FASHION ALERT: Girl Pockets. The latest female fashion statement has “depressingly little to offer.” As a Temple News columnist recently opined, “I’m convinced these pockets exist only for aesthetics, because all I’ve been able to fit in mine is assorted change and, occasionally, some business cards. As if women needed something else immobilizing them in this society. Girl pockets act as the icing on this giant patriarchal cake.” (The Temple News, Temple University)

VISUAL JOURNALISM ALERT: A Photographic Census of Campus. Forget boring man-on-the-street chats. Go for quality and quirky stills and meaningful questions. Humans of New York is the perfect project to inspire you on that journey. It’s one man’s attempt to capture “a photographic census of New York City,” while simultaneously grabbing individuals’ stories and life-changing moments.


1REGULAR FEATURE ALERT: “What’s in Your Bag?” A fun campus stop-and-chat focused on revealing the interesting items students keep in their bags, purses, wallets and pockets. The keys of course are ferreting out fascinating and quirky finds, telling brief tales about why the students are carrying them and sharing a smidgen about how they might connect to their past and present. (Washington Square News, New York University)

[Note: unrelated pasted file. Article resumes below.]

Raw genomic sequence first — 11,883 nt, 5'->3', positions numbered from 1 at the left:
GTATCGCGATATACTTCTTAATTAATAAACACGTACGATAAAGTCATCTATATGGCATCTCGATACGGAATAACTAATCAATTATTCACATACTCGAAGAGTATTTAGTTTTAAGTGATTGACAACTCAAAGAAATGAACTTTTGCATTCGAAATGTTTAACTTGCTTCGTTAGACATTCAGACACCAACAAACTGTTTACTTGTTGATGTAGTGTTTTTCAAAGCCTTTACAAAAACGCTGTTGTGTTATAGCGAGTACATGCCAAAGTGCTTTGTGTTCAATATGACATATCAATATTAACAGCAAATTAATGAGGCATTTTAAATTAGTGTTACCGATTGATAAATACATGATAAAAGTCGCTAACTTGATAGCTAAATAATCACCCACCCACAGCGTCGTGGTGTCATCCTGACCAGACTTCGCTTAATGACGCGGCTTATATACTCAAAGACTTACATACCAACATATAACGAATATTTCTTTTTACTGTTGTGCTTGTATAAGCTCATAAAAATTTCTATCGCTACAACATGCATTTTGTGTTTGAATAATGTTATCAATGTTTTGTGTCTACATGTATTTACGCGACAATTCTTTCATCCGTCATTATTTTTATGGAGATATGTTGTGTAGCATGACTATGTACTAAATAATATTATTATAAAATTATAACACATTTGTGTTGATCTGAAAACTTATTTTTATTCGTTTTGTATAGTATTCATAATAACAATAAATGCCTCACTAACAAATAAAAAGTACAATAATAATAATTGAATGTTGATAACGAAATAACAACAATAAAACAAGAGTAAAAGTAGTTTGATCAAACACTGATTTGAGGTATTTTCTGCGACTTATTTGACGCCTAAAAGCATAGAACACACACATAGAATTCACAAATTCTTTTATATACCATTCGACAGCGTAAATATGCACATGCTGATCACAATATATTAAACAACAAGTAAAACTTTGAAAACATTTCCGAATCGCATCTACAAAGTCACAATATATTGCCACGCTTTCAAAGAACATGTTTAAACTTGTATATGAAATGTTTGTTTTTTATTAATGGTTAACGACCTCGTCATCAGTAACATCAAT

Non-Student Neighbors. What do locals living near your school think of student off-campus housing issues such as “too many people living in one residence, parking issues, noise, litter [and] uncontained or out-of control parties”? (Hint: They love them!) But seriously, dive into off-campus living from the perspective of those unaffiliated with your school who protest it, put up with it or even profit from it.  (The Independent Collegian, University of Toledo)

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BONUS IDEA: Off-Campus Responsibility. How, and how much, should your school be responsible for the safety, rights and behavior of students while they are off campus?  (The Spectrum, University of Buffalo)

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ANOTHER BONUS IDEA: The Secret Roommate. A group of guys at Ohio State University recently stumbled across a secret roommate living in the basement of the home they are renting off campus. Wait, what? How do leasing companies and private landlords monitor move-outs? What’s the deal with key duplication? And, depending, are locks on these often-less-than-pristine near-campus houses ever actually changed? In addition, what access do, and should, student renters have to portions of the homes considered common or more private?  (The Lantern, Ohio State University)

5Entrance Rights. Shifting to on-campus living, a pair of questions: “When is it all right for … maintenance and housekeeping staff to enter your place of residence on campus?” And what about campus security, residence life staff, administrators and parents of students?  (The Butler Collegian, Butler University)